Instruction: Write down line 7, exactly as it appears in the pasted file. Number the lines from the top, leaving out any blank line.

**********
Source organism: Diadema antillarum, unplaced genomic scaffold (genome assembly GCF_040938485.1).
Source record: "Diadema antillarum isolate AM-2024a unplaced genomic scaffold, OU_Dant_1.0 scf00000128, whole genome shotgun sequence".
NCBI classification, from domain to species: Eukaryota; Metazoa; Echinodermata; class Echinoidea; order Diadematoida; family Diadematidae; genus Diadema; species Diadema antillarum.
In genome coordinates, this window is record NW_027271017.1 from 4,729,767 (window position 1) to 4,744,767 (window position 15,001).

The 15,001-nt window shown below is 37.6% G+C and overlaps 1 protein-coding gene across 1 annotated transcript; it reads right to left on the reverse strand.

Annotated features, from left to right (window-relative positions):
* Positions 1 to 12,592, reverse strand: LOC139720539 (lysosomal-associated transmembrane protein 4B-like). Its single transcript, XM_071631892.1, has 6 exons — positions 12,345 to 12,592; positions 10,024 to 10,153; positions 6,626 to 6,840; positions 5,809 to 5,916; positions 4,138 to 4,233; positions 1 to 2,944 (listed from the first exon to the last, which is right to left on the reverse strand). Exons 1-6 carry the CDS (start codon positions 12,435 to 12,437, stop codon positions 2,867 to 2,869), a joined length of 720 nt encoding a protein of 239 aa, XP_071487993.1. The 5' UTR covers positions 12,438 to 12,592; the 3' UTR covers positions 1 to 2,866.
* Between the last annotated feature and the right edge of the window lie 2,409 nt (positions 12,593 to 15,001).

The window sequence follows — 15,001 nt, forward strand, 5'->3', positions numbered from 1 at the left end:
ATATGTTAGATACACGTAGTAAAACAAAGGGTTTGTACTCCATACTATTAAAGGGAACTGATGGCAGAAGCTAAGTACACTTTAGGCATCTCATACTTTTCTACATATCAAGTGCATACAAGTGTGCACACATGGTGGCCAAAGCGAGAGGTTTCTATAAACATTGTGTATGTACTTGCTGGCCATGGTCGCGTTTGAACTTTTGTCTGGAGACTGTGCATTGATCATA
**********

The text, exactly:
* Positions 1 to 12,592, reverse strand: LOC139720539 (lysosomal-associated transmembrane protein 4B-like). Its single transcript, XM_071631892.1, has 6 exons — positions 12,345 to 12,592; positions 10,024 to 10,153; positions 6,626 to 6,840; positions 5,809 to 5,916; positions 4,138 to 4,233; positions 1 to 2,944 (listed from the first exon to the last, which is right to left on the reverse strand). Exons 1-6 carry the CDS (start codon positions 12,435 to 12,437, stop codon positions 2,867 to 2,869), a joined length of 720 nt encoding a protein of 239 aa, XP_071487993.1. The 5' UTR covers positions 12,438 to 12,592; the 3' UTR covers positions 1 to 2,866.